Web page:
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Posted From: 213.197.173.4
Posted on Monday, September 27, 2004 - 11:35 am:   Edit Post Print Post

A Jonais, and you didn't answer the question about "an bhfuilir" and "nílir". Please :)..

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Jonas
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Username: Jonas

Post Number: 458
Registered: 08-2004
Posted on Monday, September 27, 2004 - 05:11 pm:   Edit Post Print Post

Tá an ceart agat, I completely missed it. I'd say that nílir is slightly more common than táir and than an bhfuilir is still a bit more common. Still, they are all less common than the "tú-variants".

Mar gheall ar an bhfoghraíocht i gCorca Dhuibhne, seo chugat í: [glanhir´].

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Antóin (Unregistered Guest)
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Posted From: 159.134.180.23
Posted on Tuesday, September 28, 2004 - 08:47 am:   Edit Post Print Post

"taoi" survives in the question:

'Conas taoi?'

instead of

'Conas tánn tú'

I don't know if it's used in the gaeltacht, but Irish speakers sometimes use it.

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Jonas
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Username: Jonas

Post Number: 459
Registered: 08-2004
Posted on Tuesday, September 28, 2004 - 08:54 am:   Edit Post Print Post

Yes, it is still used in that sence - though not as often as Conas tánn tú?

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Rómán (Unregistered Guest)
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Posted From: 213.197.173.4
Posted on Wednesday, September 29, 2004 - 02:00 am:   Edit Post Print Post

Conas atathaoi, a chairde!
Baochas to everyone who replied. I have made a small research on my own. Here is what I discovered, so check my logic.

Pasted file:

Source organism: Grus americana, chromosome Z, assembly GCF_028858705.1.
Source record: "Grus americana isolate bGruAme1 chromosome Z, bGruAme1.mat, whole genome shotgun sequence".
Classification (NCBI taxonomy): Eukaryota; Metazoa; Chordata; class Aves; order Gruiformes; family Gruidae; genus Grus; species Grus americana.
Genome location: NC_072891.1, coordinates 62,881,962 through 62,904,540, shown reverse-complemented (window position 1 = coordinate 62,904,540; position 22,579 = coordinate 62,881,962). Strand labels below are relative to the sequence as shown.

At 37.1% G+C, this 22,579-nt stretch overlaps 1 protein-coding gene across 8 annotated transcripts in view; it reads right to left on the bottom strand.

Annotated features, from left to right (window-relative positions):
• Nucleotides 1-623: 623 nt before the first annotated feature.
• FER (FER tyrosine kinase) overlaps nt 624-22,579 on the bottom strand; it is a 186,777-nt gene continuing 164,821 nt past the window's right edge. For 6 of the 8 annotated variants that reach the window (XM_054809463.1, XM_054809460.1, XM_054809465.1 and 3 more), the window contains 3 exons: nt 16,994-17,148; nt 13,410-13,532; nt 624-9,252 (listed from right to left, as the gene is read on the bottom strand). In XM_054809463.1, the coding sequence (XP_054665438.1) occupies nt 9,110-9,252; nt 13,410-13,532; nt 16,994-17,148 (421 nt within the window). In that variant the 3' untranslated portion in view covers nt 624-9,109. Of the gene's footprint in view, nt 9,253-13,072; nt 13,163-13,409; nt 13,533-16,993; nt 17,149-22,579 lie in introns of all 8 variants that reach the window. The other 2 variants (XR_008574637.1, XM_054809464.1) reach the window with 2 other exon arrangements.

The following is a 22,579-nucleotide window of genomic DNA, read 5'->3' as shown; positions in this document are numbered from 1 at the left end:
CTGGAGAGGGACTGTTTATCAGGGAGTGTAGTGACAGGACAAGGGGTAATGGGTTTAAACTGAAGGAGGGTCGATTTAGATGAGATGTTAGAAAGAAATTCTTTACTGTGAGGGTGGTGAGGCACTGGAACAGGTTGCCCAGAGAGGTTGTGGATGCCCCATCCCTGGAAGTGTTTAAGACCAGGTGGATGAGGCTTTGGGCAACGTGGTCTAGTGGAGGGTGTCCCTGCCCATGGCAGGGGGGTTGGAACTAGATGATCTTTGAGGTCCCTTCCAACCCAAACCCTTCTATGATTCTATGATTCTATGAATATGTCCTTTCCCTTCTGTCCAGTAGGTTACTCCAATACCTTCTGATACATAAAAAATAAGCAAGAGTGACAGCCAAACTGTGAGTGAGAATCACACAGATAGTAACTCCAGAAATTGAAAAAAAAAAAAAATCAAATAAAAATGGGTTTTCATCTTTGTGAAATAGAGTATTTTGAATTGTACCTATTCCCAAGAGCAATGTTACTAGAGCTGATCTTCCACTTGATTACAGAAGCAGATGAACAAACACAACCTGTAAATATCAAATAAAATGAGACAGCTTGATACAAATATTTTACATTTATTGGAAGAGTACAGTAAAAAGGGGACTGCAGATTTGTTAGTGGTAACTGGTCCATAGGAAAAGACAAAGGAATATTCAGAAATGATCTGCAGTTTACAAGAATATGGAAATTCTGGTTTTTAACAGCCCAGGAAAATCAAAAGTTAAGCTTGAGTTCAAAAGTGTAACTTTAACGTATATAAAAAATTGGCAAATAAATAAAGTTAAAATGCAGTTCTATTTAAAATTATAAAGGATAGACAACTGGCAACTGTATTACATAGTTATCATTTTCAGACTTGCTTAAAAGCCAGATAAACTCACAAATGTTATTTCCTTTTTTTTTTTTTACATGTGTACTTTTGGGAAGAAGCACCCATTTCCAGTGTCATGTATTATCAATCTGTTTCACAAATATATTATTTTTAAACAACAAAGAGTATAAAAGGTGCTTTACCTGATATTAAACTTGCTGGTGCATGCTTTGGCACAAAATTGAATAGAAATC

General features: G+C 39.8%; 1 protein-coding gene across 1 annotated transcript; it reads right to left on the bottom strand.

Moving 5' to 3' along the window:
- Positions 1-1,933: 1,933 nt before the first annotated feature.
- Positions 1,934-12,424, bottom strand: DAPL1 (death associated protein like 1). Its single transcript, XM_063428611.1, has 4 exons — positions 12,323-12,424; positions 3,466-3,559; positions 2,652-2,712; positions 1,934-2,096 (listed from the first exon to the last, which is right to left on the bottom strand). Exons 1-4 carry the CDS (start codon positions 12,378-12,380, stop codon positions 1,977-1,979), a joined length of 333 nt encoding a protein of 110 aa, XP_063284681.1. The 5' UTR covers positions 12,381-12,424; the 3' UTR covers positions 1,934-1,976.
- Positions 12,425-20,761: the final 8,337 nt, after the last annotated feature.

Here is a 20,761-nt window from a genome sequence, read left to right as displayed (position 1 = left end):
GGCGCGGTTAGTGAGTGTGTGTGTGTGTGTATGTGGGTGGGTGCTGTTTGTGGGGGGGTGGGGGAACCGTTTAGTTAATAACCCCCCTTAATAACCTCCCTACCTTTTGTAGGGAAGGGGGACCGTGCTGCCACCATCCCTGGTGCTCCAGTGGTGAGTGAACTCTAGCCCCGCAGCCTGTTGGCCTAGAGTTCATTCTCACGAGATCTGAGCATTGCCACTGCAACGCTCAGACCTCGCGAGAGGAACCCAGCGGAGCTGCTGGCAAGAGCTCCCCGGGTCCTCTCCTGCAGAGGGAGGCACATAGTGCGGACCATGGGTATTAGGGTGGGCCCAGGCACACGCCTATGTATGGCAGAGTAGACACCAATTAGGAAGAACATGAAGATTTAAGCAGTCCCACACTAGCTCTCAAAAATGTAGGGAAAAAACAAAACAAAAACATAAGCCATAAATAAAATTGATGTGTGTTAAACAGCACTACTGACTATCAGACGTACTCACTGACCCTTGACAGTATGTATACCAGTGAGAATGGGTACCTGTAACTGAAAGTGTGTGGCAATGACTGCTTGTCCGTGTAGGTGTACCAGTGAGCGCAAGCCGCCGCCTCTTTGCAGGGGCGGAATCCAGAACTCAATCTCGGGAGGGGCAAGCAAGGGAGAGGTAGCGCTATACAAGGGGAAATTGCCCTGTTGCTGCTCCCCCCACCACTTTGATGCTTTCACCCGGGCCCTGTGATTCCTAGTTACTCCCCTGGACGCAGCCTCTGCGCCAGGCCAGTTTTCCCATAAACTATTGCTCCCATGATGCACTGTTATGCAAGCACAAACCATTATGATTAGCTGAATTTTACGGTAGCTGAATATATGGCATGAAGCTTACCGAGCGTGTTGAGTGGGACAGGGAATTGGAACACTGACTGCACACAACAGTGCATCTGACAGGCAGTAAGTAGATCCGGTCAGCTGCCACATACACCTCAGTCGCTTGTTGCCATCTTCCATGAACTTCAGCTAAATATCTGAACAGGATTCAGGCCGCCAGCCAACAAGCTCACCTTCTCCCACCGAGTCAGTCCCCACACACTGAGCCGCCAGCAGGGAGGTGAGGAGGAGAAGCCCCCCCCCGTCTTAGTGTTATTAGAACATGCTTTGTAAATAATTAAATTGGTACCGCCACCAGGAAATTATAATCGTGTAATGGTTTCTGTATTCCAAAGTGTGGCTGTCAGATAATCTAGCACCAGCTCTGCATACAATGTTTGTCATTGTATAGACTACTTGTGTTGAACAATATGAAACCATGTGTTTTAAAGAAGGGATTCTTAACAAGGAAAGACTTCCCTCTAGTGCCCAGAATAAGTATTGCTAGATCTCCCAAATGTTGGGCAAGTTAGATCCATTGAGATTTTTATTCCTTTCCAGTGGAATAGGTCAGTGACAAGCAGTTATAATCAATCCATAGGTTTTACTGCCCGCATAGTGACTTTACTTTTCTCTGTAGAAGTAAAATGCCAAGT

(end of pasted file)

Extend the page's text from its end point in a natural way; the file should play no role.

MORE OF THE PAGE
First, some hard facts. Diarmuid Ó Sé (An Coláiste Ollscoile, Baile Átha Cliath): "Sna leaganacha Gaeilge den cheist ‘How are you?’ ar mhapa 244 in LASID I feicimid go bhfuil na foirmeacha taoi, tá tú, tánn tú agus taíonn tú ag an mbriathar tá sa 2ú pearsa uatha, aimsir láithreach, i gcanúintí na Mumhan i gcomórtas leis an bhfoirm aonair tá tú atá sa chuid eile den tír. Lasmuigh de chomhthéacs na ceiste sin tá foirm eile táir le fáil, agus tá tuairisc ar an réimse foirmeacha seo ag Heinrich Wagner ina leabhar ar an mbriathar Das Verbum etc. Déanfar iarracht sa chaint seo ar na próisis analaí ba chúis leis an réimse seo foirmeacha a scagadh óna chéile, go háirithe teacht chun cinn na bhfoirmeacha tánn tú agus taíonn tú."

So I think this passage allows to interpret that form "táir" is not original, it appeared later, as it is missing from the most common phrase using the tú-form. It is not difficult to see where does this form come from - made by analogy to other verbs, as the old form is undoubtely "taoi". My rule of thumb would be to use "taoi" in traditional greeting (as it still is), but to use "tánn tú" in all other situations - as it is in Munster gaeltachtaí. So my proposed paradigm to anyone interested in Munster Gaelainn is:

táim
tánn tú
(but Conas ataoi? - is a nice expression not to get rid of)
tá sé/sí
táimíd
tá sibh
(tathaoi is definitely marbh form, tánn sibh is in no way better than tá sibh)
táid

What do you think of it?
What concerns all other verbs - traditional endings except sé-form, which is used only in Ulster in special situation (e.g. glanaidh) & sibh-form, which is chomh maith le marbh (e.g. glantaí):

glanaim fuilim
glanair fuilir
glanann sé fuil sé
glanaimíd fuilimíd
glanann sibh fuil sibh
glanaid fuilid


I like it!